Again, we share all of this information not to discourage you but to educate you about the terms and process. Some families have expectations and the reality that hits in late summer can be unexpected and even painful if they don't have a backup plan. Even if you believe that you have everything worked out, we strongly encourage you to apply to colleges and think about the "what if" scenarios.

Deciding "How to Make Decisions" for your Future

While you have some free time, make some time to think about what you value, what you hope to achieve. Then you can fill in some of the blanks with strategic plans for how to reach those goals in a way that is honoring to your values and the values of your family. Making decisions about whether or not to play Junior Hockey and then ultimately deciding the team can be a daunting task.

By default, some families wait for the decision to be made for them - which teams recruit them to tryouts or offer a tender/draft them or by which team(s) actually offer your an initial roster spot in August.

But we suggest a series of questions and a logical sequence that will help you arrive at a better decision for you as a player and as a family for this particular time. This process of decision making is a great learning experience and can help you learn to make other tough decisions in life (like what college to attend, what major/minors to study, how to pick a college adviser, whom to marry, which job offer to take, which house to buy, and so many more choices). For most families, the "junior hockey question" or the "college question" is the first major decision they face together with the strong input from their young adult. Many families are inexperienced in this process and they don't have pre-defined roles and methods for making decisions. This process is designed to help you decide how you will decide.


TRAP #1) Plunging In: Making a conclusion without really thinking about the MAIN issues or thinking through the PROCESS you will go through to make the best decision.

To avoid this trip, decide the METHOD/STRATEGY you will use to make a decision before starting to weigh options. Otherwise, you haven't defined what the real issues are and what you believe is really important. It's easy to be swayed and to make a wrong "purchase" when you let someone else decide what is important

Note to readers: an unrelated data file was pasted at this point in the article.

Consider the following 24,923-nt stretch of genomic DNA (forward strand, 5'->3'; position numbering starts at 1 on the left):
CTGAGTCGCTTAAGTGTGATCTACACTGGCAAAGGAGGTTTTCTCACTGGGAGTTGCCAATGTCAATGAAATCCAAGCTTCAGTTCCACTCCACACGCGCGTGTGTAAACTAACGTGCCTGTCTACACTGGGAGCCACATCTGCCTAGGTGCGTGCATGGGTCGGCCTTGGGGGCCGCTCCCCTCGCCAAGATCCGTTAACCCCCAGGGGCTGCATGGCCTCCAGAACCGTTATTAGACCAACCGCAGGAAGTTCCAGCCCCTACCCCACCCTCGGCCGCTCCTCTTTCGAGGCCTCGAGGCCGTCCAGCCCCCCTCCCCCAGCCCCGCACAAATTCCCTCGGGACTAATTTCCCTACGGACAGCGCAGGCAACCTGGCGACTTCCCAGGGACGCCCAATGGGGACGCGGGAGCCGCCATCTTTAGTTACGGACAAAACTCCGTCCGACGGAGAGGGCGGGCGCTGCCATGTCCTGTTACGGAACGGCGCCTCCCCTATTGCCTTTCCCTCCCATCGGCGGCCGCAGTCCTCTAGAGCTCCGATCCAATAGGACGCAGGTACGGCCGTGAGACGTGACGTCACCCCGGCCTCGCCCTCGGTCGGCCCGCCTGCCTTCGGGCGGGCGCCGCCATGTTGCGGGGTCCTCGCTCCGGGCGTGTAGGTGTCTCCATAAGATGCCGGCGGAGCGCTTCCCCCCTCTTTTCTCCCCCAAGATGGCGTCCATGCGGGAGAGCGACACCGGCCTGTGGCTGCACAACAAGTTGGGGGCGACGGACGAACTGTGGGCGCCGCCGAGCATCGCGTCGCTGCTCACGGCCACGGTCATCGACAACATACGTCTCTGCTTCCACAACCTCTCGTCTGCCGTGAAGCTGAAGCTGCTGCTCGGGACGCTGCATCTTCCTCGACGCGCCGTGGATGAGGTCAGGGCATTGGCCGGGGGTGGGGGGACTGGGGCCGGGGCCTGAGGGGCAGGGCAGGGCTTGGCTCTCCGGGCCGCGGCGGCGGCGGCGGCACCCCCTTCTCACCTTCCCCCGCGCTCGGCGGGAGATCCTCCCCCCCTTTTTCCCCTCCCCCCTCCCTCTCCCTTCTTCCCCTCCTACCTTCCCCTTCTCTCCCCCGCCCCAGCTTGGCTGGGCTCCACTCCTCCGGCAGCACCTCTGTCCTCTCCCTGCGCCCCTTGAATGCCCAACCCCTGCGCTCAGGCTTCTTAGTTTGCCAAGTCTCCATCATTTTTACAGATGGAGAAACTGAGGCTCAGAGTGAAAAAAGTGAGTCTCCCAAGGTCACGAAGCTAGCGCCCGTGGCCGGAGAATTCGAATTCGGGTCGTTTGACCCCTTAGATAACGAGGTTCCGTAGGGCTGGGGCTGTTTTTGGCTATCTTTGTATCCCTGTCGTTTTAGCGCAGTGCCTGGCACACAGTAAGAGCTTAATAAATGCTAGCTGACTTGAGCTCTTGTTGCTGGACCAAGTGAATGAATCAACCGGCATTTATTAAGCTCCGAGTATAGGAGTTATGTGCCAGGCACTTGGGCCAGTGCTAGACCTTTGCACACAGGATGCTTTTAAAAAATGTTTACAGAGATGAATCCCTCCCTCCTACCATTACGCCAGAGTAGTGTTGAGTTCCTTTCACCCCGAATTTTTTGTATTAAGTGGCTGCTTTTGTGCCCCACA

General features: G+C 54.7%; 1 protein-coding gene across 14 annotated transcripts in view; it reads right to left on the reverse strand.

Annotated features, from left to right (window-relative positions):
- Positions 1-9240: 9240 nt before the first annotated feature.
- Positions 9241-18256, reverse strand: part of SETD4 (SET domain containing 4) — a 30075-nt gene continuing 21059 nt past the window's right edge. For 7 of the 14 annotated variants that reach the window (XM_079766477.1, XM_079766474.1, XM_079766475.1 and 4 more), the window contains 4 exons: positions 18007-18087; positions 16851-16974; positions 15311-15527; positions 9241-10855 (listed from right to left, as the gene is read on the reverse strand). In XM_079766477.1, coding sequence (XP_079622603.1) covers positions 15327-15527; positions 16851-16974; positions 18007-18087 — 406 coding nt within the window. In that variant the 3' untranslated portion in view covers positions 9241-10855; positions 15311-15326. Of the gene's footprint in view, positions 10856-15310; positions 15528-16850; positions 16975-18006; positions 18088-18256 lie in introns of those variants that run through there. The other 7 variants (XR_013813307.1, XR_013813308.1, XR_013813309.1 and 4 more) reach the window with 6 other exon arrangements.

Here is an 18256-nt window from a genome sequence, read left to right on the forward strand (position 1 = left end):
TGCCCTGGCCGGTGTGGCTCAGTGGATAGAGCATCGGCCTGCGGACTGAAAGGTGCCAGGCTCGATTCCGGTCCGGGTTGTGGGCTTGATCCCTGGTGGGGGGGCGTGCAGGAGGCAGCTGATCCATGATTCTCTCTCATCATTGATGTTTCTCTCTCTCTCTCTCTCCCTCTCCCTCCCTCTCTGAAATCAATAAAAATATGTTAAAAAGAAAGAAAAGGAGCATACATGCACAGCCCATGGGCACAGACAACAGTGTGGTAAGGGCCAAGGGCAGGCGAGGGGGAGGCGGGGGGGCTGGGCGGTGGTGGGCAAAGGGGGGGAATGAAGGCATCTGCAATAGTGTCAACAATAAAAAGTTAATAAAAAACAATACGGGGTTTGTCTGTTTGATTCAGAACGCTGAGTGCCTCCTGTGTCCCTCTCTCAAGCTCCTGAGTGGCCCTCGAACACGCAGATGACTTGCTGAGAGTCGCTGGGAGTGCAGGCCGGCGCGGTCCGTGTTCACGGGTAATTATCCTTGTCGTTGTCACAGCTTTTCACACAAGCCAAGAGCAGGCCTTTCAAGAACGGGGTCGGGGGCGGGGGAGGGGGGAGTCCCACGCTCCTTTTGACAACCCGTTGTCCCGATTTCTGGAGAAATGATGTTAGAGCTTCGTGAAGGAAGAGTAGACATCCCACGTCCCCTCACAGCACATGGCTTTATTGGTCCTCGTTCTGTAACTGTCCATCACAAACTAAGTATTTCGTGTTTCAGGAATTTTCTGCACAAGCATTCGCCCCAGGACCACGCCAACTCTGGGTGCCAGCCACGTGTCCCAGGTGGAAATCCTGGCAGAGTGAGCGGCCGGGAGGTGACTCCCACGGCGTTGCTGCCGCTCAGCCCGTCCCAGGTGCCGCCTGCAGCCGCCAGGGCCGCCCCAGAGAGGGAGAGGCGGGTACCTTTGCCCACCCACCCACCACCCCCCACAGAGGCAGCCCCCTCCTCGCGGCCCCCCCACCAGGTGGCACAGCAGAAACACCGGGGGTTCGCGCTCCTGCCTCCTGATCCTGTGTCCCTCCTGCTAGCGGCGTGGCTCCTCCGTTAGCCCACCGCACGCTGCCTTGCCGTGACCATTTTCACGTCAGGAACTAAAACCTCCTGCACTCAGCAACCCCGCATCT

►►ACTIVITY: Decide how you will decide. Agree on your process. Write this answer down and then when you must choose between options, you will better see the main issues as the main issues without getting distracted by the "non-essentials."

Some methods we have observed over the years
A. One party decision: Parents alone, parents with player's input, player alone
B. Parents narrows down choices then player decides. Tryout for your top pick
C. Player narrows down choices then parent decides. Tryout for your top picks
D. Group consensus: Each parent gets a vote and player gets a vote
E. Rely on a coach or mentor to make the decision for you
F. See what teams recruits you; if none, skip a summer of tryouts, save $ and go to college
G. See what teams recruit you; if none, do whatever it takes to get into as many tryouts as possible with hope of making some team somewhere ("any team is better than no team" philosophy)
H See what teams recruit you; from that group make a selection
I. See what teams recruit you; weigh those against going directly to college
J. Sign immediately with the first team that contacts you because who knows if you'll have another choice
K. Decide where you want to play and do whatever it takes to play there. No opportunity with that team, go to college
L. Straight intuition after meeting a scout or coach and sign on the spot if you get a good feel after the "sales pitch"
M. See what team(s) recruit you; then measure each team against your standard list. Determine which choice makes it through the “approval round,” then go back and weigh the “extras” for making a final selection.

The list above is not exclusive: we've observed other blends of decision-making. We don't aim to make a value statement about the selection process you choose. What works for one family may not work for another. Maybe you need to select a different process for different decisions. But intentionally selecting HOW you will proceed through the decision-making process can prevent a lot of wasted time, energy, confusion, frustration and potentially money.

Clinical researchers in decision making sciences suggest a strategy like (M) -- where you measure possibilities against each of your defined standards. If more than one option makes it through the first round, compare the options head to head in those categories to see how well they deliver those criteria. If it's still tied, bring in other criteria that are bonus or part of the "cool factor."

TRAP #2) Frame Blindness
Setting out to solve the wrong problem because you have unintentionally created a skewed mental framework for your decision, causing you to overlook the best options or lose sight of the important objectives

Frames have enormous power over your thought process because how you frame the question will have great influence the outcome. Think of your frame like choosing where to build a window frame in a house you're constructing. Depending on where that window is, you might see a different view. The best frames will showcase what is important and the walls will block out the rest. How you frame your question will control your reaction and next steps. You need to glean information to make an informed decision; but with so much information out there from so many sources, you need decide where to place your frame. Select your reference points wisely or you may find yourself with skewed or incomplete information